Taiwan New Cinema is a very similar story. The melodramas studios used to champion didn’t work and action films were taken over by Hong Kong that did it better. And of course there was Hollywood. Nobody wanted to see Taiwanese commercial films so they turned to this new group who were in collaboration with the new literature movement centred on local stories. That’s how they started. They were put together by chance.
FF: How much collaboration occurred across projects?
CH: They worked together at the beginning but it lasted for very few years. 3 years and then it was gone. Then some of them became visible internationally and jealousy came. Hsiao-Hsien kept winning prizes overseas and Edward Yang didn’t. This is just my guess, but it’s based on what I heard from the others; directors that were in the circle but on the edge. In the beginning they were all nobody; no one knew them. There was a camaraderie that pushed them to do something but soon they weren’t together anymore.
It’s an ego thing. Very natural when you have passionate, creative people. Like the French New Wave they fought and stopped talking to each other. But they’d come together accidentally in the first place.
FF: How much impact did the films have domestically?
CH: They were a big success in the beginning but like the cohesion of the group, it dissolved very quickly. Growing Up (Chen Kunhou, 1983) and The Sandwich Man (Hou Hsiao-Hsien, Wan Ren & Tseng Chuang-Hsiang, 1983) were huge successes. It was fresh so they continued. Then Hsiao-Hsien went on to star and co-write Taipei Story (Edward Yang, 1985). He had to mortgage his house to finance it and it flopped. That was in 85. The successful period only lasted 3 years.
FF: But the international impact continued on after that?
CH: Taiwan New Cinema has never been a box office success overseas either. There was that little period in Taiwan for 3 years and then nothing. The films received critical acclaim internationally and had a deep impact on other filmmakers but there was never anything significant at the box office.
FF: The list of contributors involved is quite incredible. How did you manage to get so many of the leading lights of international cinema to participate?
CH: Because of all the work I’ve done for festivals, I knew a lot of them. I’ve known Apichatpong Weerasethakul since he brought Blissfully Yours (2002) to Cannes. I came out of the screening and he was with a friend I knew so we were introduced and we’ve remained friends ever since. Many of the contributors came about like this.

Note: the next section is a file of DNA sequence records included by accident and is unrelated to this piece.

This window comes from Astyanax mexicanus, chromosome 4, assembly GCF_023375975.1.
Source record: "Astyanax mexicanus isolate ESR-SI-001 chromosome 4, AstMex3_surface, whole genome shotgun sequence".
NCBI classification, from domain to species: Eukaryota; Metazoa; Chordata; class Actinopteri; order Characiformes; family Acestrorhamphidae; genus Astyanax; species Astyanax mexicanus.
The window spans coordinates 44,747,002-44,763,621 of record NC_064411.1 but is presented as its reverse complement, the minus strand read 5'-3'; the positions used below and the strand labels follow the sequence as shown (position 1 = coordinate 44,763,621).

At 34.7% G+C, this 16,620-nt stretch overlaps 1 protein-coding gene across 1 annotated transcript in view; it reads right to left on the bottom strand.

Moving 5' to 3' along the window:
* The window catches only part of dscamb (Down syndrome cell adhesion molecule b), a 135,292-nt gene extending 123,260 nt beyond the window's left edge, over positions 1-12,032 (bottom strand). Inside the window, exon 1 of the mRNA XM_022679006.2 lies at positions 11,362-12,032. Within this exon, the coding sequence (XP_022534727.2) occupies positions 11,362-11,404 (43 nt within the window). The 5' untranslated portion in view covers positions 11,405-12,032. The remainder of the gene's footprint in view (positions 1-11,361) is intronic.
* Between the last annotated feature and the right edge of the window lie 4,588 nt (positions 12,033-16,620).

FF: What was the process for deciding on contributors? Did you already know they were influenced by Taiwan New Cinema?
CH: I knew some of them were. I’m Taiwanese myself so it comes up in conversation over the years. Others I didn’t know in advance like Martin Rejtman in the Argentinian New Wave. I happened to be on a jury in a festival in 2013 over there and had a friend who told me I should meet Martin as he was deeply influenced by these films. I went to meet him and he was interested. It was a great opportunity to get him on film as I was already there so we did the interview straight way. Everyone helping me out was a director. The camera operator was a director as was the soundman. Even one of the extras in the background was a director. That was the first scene I shot.
FF: Is there anyone missing that you really wanted to include?
CH: I interviewed around 45 people in total including Wong Kar-Wai. I used half of them. Some like Kar-Wai weren’t interesting or were similar to what someone else said in a better way. It became a question of balance. I didn’t want to put in someone like Kar-Wai just because he’s Wong Kar-Wai. It’s a film about the impact of Taiwan New Cinema over the past 30 years. When you know all these filmmakers you want to interview them but I decided to be careful not to overexploit them. The interviewees in the film are only there because they had something interesting share.